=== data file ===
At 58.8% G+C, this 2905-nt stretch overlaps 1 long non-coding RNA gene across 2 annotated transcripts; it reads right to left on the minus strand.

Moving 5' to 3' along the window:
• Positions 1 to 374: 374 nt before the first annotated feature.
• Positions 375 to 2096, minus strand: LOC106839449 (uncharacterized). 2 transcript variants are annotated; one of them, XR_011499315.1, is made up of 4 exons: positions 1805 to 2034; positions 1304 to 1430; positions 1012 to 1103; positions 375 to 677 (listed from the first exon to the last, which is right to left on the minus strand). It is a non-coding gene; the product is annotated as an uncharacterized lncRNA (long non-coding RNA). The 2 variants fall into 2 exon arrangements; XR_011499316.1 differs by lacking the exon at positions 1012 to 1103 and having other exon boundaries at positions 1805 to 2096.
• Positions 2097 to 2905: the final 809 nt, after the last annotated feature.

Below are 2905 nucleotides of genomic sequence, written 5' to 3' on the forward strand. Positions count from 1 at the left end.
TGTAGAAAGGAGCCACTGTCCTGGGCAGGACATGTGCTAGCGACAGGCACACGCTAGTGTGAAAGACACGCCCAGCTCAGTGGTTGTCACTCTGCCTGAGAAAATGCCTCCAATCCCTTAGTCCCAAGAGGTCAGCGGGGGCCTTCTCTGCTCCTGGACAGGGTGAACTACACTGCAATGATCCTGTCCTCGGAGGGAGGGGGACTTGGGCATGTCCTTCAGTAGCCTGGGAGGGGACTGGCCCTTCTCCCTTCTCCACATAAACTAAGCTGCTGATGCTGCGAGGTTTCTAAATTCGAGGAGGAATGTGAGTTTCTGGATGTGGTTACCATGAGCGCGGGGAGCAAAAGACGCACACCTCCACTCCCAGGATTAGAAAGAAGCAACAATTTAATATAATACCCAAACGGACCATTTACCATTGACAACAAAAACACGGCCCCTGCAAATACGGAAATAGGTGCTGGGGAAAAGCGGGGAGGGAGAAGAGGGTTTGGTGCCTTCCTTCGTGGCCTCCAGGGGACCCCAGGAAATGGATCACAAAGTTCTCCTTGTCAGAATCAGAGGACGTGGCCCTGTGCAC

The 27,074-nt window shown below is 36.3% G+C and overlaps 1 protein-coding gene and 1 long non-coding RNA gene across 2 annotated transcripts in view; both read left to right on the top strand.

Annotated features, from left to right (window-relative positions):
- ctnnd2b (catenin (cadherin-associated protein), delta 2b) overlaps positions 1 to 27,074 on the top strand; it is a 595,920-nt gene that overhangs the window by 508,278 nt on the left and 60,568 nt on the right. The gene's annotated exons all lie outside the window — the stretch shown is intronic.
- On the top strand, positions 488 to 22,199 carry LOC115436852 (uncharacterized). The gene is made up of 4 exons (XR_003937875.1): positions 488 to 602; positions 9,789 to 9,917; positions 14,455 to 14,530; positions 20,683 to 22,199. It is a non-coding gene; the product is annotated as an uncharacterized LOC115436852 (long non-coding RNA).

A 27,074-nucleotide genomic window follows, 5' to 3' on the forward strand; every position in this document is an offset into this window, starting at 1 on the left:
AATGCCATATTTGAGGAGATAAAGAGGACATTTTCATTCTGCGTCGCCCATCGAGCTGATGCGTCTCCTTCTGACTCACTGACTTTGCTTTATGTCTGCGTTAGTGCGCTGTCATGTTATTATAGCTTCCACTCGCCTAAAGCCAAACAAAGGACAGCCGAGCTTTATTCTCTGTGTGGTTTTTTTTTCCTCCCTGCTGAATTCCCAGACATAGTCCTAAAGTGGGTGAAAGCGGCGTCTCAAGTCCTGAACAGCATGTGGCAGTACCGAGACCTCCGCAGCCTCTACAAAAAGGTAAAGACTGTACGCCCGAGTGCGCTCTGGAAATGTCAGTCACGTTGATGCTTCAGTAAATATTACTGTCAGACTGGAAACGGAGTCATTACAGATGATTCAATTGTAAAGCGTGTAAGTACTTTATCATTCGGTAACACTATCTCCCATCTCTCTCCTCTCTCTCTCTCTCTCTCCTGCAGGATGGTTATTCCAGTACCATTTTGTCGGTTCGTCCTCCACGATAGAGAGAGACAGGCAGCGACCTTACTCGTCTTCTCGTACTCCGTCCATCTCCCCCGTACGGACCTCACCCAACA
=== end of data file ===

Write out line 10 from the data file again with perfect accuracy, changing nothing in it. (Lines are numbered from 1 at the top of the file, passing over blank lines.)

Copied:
- ctnnd2b (catenin (cadherin-associated protein), delta 2b) overlaps positions 1 to 27,074 on the top strand; it is a 595,920-nt gene that overhangs the window by 508,278 nt on the left and 60,568 nt on the right. The gene's annotated exons all lie outside the window — the stretch shown is intronic.